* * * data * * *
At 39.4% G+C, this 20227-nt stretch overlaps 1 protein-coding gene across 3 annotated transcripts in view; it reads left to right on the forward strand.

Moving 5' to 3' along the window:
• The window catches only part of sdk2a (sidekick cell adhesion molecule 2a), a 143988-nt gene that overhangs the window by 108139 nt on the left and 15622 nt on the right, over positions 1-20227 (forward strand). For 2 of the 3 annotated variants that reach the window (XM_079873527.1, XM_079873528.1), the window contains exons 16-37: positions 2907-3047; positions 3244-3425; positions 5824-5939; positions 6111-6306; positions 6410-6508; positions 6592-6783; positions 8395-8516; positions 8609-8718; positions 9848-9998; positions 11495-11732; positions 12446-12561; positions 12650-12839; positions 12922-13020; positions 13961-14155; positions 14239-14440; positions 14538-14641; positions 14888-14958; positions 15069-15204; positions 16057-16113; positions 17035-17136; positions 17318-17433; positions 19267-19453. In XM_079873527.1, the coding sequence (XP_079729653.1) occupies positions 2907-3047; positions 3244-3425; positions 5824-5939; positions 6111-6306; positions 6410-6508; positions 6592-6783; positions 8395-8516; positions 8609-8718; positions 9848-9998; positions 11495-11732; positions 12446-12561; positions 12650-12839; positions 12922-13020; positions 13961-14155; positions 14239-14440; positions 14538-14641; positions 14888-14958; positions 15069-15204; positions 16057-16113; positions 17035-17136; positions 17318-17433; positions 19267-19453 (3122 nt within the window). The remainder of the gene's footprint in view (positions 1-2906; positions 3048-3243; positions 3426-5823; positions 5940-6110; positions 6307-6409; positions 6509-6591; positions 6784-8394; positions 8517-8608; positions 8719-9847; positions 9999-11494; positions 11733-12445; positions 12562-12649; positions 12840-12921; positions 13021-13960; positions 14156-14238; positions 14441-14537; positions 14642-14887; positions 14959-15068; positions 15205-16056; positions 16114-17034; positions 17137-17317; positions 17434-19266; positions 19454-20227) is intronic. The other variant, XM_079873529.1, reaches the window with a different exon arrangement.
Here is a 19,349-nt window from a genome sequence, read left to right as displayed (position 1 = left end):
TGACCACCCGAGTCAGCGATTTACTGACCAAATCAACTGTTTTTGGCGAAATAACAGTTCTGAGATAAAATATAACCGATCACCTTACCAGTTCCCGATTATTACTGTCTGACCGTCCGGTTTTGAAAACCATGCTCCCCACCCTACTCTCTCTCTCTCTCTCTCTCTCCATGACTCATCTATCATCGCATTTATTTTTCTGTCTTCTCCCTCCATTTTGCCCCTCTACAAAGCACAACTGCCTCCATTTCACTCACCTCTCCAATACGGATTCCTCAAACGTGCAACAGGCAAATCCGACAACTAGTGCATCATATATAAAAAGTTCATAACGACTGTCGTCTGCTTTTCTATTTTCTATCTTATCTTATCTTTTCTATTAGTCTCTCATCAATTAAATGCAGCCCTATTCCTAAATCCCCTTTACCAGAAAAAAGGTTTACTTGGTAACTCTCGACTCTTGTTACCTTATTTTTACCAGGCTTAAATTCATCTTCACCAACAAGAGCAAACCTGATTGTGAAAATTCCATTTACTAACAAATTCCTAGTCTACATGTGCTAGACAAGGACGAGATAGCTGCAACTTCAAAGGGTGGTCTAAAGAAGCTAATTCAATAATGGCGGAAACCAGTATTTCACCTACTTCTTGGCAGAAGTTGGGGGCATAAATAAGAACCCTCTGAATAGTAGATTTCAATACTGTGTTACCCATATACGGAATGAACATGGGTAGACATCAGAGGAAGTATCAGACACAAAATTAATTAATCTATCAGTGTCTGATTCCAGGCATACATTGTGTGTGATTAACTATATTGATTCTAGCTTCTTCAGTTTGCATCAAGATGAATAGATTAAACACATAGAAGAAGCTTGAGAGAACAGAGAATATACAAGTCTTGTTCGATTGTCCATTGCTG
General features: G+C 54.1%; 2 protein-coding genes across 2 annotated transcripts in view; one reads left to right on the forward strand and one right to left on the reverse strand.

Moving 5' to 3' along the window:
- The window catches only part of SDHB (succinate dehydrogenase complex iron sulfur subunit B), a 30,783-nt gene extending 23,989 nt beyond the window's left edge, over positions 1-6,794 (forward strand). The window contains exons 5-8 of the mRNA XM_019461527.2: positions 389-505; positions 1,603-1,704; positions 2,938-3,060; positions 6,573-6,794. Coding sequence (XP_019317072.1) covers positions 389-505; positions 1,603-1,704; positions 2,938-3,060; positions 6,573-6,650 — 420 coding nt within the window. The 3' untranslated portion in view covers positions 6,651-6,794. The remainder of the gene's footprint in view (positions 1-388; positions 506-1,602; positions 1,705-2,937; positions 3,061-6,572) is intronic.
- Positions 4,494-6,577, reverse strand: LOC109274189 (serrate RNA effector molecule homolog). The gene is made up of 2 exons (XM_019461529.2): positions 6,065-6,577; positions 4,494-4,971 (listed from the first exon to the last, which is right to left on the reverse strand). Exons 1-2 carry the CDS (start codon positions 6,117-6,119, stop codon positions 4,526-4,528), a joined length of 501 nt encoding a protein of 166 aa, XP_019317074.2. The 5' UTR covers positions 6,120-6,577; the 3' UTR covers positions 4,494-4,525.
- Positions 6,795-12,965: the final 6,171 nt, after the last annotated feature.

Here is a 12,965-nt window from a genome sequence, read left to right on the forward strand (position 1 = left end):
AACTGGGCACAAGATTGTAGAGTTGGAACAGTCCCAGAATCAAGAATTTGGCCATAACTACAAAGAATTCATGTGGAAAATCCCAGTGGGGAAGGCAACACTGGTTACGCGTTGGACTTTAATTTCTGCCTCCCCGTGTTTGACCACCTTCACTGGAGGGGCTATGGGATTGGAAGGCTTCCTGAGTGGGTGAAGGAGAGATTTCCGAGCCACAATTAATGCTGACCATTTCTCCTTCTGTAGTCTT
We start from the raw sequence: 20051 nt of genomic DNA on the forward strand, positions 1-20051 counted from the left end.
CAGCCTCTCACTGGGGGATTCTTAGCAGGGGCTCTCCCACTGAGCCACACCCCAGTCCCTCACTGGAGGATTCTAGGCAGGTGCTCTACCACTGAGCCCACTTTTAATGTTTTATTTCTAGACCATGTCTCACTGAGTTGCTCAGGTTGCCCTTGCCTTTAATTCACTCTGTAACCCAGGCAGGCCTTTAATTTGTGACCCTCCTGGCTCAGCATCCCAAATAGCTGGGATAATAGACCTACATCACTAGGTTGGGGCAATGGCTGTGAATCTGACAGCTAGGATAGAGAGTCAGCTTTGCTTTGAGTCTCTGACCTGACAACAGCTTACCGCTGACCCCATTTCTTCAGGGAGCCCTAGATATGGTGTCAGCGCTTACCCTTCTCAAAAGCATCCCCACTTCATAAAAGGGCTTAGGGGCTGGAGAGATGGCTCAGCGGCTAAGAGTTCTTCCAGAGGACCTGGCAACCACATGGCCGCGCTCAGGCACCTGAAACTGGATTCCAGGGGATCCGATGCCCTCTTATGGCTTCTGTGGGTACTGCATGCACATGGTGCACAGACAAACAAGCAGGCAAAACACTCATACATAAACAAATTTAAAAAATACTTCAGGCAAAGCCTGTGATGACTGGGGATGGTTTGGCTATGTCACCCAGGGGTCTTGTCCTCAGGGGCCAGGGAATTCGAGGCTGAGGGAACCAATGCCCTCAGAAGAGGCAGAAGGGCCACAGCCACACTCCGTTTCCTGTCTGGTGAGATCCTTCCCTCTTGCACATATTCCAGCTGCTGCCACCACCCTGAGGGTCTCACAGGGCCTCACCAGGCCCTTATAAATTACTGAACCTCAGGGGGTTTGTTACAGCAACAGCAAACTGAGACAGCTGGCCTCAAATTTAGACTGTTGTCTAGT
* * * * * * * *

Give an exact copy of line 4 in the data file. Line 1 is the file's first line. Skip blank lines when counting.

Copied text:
Here is a 19,349-nt window from a genome sequence, read left to right as displayed (position 1 = left end):